03/08/2020

#DissentingHero Tsering Yangkey: Protest as an important tool for disenfranchised people in providing awareness to the cause

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 “Growing up, Tibetan National uprising day remains a very special day in my psyche. It not only reminded me of why our elders escaped into exile. They fought the fight there and they want to continue the fight in exile and as a young person there it also gave me a purpose in life, a country to fight for, a cause to fight for.”

Our dissenting hero of this week, Tsering Yangkey, had worked as an activist for many years before she became an associate marriage and family therapist at the Child Therapy Institute in San Pablo, California, US.

For us Tibetans, it’s been more than 60 years and China is still tormenting our people, destroying our environment and we are still in that process of struggle and fighting for our cause but these days, in my this life stage when I see our people on 10 March in the streets of London, Paris, New York, New Delhi and in San Francisco, I also see some kind of catharsis, some kind of healing. I see people crying, shouting, singing, praying and then young and old marching together and I see active hope. I see young people taking their own agency in fighting for the homeland. Fighting for our cause.

“So this fundamental human right, our freedom of expression which is fully granted to those of us who are in exile in democratic countries may we continue to embrace this for our freedom struggle and may we continue to be a voice for our brothers and sisters in Tibet or still under China’s brutal occupation. And in the end, I want to pray that may we use our protests as a safe space and give ourselves the permission to shed our big emotions that we are still holding and may it become a healing process for us as well.”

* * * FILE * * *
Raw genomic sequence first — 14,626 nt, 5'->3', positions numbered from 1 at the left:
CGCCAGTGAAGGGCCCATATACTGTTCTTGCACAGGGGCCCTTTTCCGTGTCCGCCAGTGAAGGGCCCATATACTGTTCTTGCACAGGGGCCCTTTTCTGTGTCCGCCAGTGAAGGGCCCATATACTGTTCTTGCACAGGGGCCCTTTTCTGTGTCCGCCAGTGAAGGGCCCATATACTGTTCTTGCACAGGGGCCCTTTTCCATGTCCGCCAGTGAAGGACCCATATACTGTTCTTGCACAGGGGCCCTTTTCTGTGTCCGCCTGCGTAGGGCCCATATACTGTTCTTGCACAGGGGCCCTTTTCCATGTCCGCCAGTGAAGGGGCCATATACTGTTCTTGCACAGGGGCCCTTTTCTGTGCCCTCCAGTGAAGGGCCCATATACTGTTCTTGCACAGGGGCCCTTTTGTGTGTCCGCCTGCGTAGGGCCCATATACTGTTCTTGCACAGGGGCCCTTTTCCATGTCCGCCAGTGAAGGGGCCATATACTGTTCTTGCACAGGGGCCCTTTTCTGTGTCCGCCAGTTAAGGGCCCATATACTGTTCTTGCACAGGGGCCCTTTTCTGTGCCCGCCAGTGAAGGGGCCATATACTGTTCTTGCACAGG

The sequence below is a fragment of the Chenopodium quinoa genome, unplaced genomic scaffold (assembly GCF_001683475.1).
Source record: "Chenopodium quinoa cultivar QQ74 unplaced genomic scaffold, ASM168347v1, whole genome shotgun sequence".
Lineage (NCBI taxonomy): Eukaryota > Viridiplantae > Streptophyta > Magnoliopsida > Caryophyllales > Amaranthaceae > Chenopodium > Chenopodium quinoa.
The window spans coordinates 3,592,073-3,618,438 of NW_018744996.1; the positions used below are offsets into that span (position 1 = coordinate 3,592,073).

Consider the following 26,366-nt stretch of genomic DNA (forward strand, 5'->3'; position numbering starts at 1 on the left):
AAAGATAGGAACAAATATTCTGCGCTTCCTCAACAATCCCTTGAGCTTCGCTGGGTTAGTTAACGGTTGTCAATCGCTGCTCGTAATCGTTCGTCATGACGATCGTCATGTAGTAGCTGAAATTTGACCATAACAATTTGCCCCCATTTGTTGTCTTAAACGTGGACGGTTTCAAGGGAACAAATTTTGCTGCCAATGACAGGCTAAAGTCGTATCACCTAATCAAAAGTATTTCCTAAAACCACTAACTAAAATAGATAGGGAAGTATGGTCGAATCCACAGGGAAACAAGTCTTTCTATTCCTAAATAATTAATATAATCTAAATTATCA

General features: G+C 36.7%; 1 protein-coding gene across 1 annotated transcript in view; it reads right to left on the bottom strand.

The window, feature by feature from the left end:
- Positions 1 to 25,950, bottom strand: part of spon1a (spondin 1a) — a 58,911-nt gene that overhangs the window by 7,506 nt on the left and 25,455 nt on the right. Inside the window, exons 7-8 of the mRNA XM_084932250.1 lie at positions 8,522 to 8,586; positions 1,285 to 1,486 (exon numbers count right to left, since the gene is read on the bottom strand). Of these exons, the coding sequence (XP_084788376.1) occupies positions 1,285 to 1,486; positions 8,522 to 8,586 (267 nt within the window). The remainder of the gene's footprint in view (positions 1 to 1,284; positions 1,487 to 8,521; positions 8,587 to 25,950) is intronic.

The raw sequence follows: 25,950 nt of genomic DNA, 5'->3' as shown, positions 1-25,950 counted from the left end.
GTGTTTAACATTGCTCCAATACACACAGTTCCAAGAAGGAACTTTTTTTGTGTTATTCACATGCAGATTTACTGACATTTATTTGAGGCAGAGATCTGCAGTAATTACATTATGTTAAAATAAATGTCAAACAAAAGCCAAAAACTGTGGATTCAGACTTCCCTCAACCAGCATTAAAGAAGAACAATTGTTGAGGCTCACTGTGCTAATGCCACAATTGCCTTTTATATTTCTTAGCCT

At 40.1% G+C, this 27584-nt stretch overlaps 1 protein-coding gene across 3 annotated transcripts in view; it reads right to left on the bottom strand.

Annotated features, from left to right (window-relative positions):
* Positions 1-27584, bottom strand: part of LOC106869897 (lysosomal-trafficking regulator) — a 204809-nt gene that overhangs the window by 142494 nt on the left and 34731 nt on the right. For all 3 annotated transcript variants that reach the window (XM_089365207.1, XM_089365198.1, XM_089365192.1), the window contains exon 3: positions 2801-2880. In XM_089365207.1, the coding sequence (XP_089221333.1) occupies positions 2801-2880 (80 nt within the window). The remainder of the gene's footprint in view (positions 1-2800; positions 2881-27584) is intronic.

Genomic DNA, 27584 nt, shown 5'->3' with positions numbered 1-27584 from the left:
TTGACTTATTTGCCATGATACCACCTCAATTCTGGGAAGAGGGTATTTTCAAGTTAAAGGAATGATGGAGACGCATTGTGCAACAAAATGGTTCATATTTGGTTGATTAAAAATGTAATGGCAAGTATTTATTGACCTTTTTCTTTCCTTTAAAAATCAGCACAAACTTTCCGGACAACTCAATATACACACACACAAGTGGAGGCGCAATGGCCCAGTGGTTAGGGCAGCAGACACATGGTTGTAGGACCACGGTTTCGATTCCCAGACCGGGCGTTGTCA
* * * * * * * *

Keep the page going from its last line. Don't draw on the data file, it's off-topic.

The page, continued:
Tsering Yangkey joins the #whyprotest campaign to call on China to immediately

  • End policies and practices that are incompatible with international human rights standards on the right to peaceful assembly;
  • Repeal policy of resorting to lethal force to suppress and detain peaceful protesters;
  • Punish government officers responsible for arbitrary detention and torture of peaceful protesters;
  • Ratify the International Covenant on Civil and Political Rights and International Convention on Enforced and Involuntary Disappearance;
  • Invite UN Special Rapporteur on the Rights to Freedom of Peaceful Assembly and of Association to assess the current state of freedom of peaceful assembly in Tibet

The #WhyProtest campaign, launched by TCHRD on 3 May to highlight freedom of expression, shines light on the brave and inspiring stories of peaceful Tibetan protesters that will tear through the cloak of coronavirus pandemic used by China to hide escalating repression and persecution of peaceful dissent in Tibet.

During the months leading up to this year’s International Human Rights Day on 10 December, the campaign will feature messages of hope, inspiration, and defiance from 30 Tibetan activists and human rights defenders.

Join the #WhyProtest Campaign by sharing our digital campaign messages on your timeline or your stories of defending the right to protest and why the freedom to dissent matters to you. If interested, write to Ms Tenzin Dawa for further information: tenzin.dawa@tchrd.org.